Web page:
I am trying to run an annual daylight simulation in Honeybee [+] including some solar tubes.
Whithin Honeybee Legacy I am familiar with the workflow using IES files to simulate the tubes.
This can be done by creating an additional radiance file and adding it to the additionalRadFiles input of the RunDaylightSimulation component.
In my previous experiences this method works quite well.
However, I would really prefer to use HB [+] over HB Legacy because it is so much faster.
I was wondering why this input for additional radiance files is not available in HB [+]?
Or would it perhaps be possible to add IES luminaires to a HB [+] simulation another way?
Any other advice on modelling solar tubes using HB[+] is appriciated as well.
Many thanks in advance
Using single IES files to represent lightubes within annual simulations does not make a whole lot of sense as the output from the IES file will not change in sync with the changing daylighting conditions.
Thanks for your response. I will test this approach for a Point in time simulation.
This reply answers my original question.
After doing some more research I found that using a BSDF material in a better solution for annual simulations. I also read this valuable discussion:
However, after setting up the workflow, the results seemed much lower than expected. In order to increase insight, I made a comparison with the same geometry, but changing the BDSF material to a glazing material. I would expect the solar tubes to give better illumination performance compared to same-sized skylights, but the simulations indicate otherwise:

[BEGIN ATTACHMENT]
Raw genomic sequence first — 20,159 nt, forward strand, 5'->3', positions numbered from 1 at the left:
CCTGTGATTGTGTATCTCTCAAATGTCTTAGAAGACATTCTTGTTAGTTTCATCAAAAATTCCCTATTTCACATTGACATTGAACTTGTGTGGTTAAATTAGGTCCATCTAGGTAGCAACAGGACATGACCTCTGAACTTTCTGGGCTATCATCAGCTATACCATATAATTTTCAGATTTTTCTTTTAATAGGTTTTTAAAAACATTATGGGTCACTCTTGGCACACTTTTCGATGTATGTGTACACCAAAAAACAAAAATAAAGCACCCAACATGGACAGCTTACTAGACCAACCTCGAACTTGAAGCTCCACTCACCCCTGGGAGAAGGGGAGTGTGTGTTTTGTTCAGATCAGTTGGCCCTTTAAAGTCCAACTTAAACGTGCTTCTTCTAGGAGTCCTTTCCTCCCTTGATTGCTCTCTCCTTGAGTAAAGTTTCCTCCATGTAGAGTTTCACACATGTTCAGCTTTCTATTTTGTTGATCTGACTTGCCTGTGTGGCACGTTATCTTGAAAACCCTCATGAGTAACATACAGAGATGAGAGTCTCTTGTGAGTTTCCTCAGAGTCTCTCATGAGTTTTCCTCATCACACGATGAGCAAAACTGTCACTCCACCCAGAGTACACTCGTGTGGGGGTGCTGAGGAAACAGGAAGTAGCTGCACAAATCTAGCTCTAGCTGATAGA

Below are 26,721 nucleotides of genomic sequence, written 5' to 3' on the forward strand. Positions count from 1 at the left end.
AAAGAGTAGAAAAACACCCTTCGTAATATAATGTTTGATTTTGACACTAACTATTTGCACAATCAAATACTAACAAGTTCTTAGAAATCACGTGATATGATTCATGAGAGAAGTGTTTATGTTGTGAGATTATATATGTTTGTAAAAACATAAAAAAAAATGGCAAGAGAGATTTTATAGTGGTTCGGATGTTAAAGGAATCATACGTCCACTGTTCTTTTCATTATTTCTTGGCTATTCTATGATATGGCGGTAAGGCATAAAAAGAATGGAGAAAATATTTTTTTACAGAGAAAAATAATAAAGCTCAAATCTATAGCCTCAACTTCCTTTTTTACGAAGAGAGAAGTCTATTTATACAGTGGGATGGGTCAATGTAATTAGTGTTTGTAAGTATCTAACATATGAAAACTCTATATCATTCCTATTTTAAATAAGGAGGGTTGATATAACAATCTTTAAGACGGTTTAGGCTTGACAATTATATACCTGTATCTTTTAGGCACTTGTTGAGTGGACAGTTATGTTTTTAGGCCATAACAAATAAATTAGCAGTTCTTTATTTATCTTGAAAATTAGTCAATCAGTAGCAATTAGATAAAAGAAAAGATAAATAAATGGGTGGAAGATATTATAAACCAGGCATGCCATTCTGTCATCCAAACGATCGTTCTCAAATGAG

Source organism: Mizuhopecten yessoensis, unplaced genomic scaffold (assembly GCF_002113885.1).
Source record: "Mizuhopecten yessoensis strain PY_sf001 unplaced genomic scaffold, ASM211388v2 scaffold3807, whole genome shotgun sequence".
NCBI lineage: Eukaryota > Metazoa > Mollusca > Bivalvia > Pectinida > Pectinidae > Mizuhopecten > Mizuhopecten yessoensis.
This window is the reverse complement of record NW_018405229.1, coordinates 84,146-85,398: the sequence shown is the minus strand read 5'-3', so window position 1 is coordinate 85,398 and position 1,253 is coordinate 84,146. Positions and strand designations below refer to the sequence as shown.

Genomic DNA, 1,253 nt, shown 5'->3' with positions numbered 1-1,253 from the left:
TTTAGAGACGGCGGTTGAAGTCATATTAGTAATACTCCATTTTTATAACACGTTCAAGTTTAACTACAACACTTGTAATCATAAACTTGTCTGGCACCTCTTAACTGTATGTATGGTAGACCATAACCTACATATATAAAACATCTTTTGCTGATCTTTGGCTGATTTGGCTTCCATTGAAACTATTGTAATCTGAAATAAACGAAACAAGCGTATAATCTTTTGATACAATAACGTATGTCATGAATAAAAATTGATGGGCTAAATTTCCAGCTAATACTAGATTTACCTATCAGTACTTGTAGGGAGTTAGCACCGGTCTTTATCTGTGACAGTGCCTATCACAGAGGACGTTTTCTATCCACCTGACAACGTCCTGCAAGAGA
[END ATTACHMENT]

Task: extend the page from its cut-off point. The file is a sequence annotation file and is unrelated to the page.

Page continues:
In this example workflow, the size of the solartubes/skylights is based on the Solatube XML file (width = 0.60960 m) and the roomsize is 10x10x4m. I used the standard EPW file for Amsterdam. All files are included in the zip-archive below:
I can’t find any explanation for the solar tubes performing significantly worse compared to the glazing skylights of the same size, but since it is my first time working with BSDF materials I might have missed something.
Assuming that the BSDF viewer (https://www.ladybug.tools/bsdf-viewer/) is working properly (cc @mostapha just in case) , I think the results that you are getting do make sense. At the incident angles that I randomly checked, the Solatube does not let in more than 30% of the radiation. Considering that the solatube is usually mounted on the ceiling and right in the field of view of a typical observer, it makes sense that it lets in lesser radiation than a 60% glazing.